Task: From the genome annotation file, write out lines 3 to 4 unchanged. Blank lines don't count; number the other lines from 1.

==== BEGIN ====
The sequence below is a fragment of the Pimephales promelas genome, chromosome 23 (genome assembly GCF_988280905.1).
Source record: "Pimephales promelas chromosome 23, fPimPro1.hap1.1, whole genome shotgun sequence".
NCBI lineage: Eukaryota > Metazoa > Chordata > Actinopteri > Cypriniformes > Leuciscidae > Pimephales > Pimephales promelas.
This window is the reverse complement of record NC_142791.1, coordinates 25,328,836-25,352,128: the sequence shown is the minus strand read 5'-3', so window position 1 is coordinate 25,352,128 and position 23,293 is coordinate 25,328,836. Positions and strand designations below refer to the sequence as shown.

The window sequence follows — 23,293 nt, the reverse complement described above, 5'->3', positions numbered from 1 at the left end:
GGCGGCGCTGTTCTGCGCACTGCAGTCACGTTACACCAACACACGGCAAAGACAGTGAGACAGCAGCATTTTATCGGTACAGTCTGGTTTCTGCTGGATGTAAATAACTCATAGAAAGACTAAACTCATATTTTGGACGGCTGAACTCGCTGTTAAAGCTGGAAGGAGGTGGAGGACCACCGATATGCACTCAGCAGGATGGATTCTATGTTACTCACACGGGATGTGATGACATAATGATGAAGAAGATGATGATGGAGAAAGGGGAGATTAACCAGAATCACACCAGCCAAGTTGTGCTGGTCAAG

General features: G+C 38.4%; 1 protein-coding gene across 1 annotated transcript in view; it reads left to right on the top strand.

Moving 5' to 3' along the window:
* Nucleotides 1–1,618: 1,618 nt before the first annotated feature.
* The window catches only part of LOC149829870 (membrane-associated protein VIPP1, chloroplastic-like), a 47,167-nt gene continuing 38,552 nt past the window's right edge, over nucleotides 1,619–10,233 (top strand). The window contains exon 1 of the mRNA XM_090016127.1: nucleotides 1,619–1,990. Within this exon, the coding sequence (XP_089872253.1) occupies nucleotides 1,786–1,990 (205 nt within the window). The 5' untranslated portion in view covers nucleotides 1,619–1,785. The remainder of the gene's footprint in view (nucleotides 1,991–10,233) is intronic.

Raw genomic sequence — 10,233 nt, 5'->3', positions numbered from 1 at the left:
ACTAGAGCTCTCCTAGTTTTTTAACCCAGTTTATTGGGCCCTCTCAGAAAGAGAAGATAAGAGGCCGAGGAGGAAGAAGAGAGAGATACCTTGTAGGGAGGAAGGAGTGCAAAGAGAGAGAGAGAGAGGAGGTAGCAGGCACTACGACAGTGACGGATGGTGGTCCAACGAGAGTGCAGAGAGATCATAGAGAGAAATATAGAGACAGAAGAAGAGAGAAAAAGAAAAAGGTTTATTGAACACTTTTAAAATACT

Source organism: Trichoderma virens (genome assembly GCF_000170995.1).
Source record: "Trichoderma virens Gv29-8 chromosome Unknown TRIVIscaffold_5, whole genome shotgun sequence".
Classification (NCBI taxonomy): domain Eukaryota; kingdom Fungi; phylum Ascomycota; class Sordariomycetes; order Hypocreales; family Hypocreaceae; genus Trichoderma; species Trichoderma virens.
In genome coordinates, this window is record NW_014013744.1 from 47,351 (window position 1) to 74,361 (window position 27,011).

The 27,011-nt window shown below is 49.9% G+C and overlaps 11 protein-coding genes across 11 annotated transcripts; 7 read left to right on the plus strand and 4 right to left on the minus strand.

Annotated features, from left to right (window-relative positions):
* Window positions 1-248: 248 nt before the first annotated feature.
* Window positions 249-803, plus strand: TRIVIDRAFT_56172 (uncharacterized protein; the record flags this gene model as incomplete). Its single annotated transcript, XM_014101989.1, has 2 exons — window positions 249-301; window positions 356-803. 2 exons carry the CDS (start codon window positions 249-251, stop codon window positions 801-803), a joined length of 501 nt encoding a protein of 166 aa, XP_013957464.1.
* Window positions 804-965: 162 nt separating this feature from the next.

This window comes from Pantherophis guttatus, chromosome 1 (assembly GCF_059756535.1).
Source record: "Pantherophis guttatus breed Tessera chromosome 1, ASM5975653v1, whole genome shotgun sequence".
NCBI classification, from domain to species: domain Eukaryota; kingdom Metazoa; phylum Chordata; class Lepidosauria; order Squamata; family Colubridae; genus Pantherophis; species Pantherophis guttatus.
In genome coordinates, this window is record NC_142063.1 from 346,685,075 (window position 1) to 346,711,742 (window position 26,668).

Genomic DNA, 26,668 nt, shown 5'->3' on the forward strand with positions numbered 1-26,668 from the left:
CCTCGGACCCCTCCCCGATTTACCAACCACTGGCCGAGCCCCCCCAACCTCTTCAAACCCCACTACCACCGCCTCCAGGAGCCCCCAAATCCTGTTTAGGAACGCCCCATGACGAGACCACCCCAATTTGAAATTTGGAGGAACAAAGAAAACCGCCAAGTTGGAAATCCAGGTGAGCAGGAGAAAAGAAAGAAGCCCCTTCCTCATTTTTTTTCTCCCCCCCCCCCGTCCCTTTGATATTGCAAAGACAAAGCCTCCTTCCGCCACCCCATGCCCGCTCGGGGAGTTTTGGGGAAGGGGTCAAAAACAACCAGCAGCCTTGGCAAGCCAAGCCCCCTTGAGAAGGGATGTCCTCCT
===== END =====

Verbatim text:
NCBI lineage: Eukaryota > Metazoa > Chordata > Actinopteri > Cypriniformes > Leuciscidae > Pimephales > Pimephales promelas.
This window is the reverse complement of record NC_142791.1, coordinates 25,328,836-25,352,128: the sequence shown is the minus strand read 5'-3', so window position 1 is coordinate 25,352,128 and position 23,293 is coordinate 25,328,836. Positions and strand designations below refer to the sequence as shown.